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Aug 29
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Doing and Not Doing

Recently the Shambhala Times published an article called “Is Shambhala Just for Seekers?” by Russell Rodgers. In it he characterized the Shambhala Buddhist path as a “ladder”.

Over the years I’ve been involved in various Shambhala communities and have worked and practiced with a lot of people. It’s clear that the path has a number of “cliffs” on it: you’re going along with a group of people and suddenly some people just disappear. Often they’re gone for good.

So why do a lot of people complete level five of Shambhala Training and never return?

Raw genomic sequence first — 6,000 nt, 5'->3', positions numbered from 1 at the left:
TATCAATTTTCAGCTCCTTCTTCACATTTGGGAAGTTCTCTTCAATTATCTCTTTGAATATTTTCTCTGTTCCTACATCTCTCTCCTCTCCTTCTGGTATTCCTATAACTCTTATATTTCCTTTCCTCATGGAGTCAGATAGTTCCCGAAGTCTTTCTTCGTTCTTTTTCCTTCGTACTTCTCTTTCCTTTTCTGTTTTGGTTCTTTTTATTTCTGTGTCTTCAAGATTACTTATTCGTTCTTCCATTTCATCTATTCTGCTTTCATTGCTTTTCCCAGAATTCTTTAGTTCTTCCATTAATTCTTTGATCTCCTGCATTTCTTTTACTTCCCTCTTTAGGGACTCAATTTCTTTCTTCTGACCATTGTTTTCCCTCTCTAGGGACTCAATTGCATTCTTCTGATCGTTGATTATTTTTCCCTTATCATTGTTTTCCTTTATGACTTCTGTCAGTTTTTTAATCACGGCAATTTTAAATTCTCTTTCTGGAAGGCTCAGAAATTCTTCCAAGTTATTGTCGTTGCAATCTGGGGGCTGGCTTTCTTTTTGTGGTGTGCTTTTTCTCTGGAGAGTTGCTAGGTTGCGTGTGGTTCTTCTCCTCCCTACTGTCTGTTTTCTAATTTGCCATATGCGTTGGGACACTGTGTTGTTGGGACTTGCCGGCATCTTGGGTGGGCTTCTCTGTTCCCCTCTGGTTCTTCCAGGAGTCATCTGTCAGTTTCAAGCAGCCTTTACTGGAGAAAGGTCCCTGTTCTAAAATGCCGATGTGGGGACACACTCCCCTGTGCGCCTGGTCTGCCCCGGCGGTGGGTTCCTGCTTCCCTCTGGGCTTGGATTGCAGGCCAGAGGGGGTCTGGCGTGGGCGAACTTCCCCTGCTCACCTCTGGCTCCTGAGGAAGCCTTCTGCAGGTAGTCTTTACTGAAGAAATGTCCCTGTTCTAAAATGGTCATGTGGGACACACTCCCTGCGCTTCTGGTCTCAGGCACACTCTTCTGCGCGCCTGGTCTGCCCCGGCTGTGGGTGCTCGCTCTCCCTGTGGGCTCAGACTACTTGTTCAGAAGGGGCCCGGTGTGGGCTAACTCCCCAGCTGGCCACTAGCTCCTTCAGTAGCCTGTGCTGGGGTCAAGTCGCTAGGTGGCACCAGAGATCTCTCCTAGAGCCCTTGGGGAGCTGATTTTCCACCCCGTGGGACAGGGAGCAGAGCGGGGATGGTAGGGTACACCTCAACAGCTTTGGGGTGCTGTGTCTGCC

As a meditation instructor, I’ve seen how important it is for people to hear that whatever they can do is fantastic – if you can sit for one minute, great! Even thinking about meditation in a positive way is good.

The best attitude is neither encouraging or suppressing thoughts, and not evaluating an individual meditation session as “bad” or “good.” Meditation is constantly resting the mind in the present moment without giving in to dissatisfaction and judgment. Meditation practice is resting in or even relaxing into nowness. The mind responds to training and gets better over time: this is mindfulness, or the mind’s innate ability to pay attention.

Cultivating mindfulness as a basis, and the benefit of a coherent approach to training is the reason there are “ladders.” Shambhala Training levels one to five are an excellent introduction to sitting practice, giving participants teachings about mind and meditation, a range of techniques to apply in their personal practice, and practical experience in meditation.

But the “ladder” doesn’t mean that the essential teachings are only for the ambitious. The essential teaching of resting in natural goodness emphatically cuts through that attitude.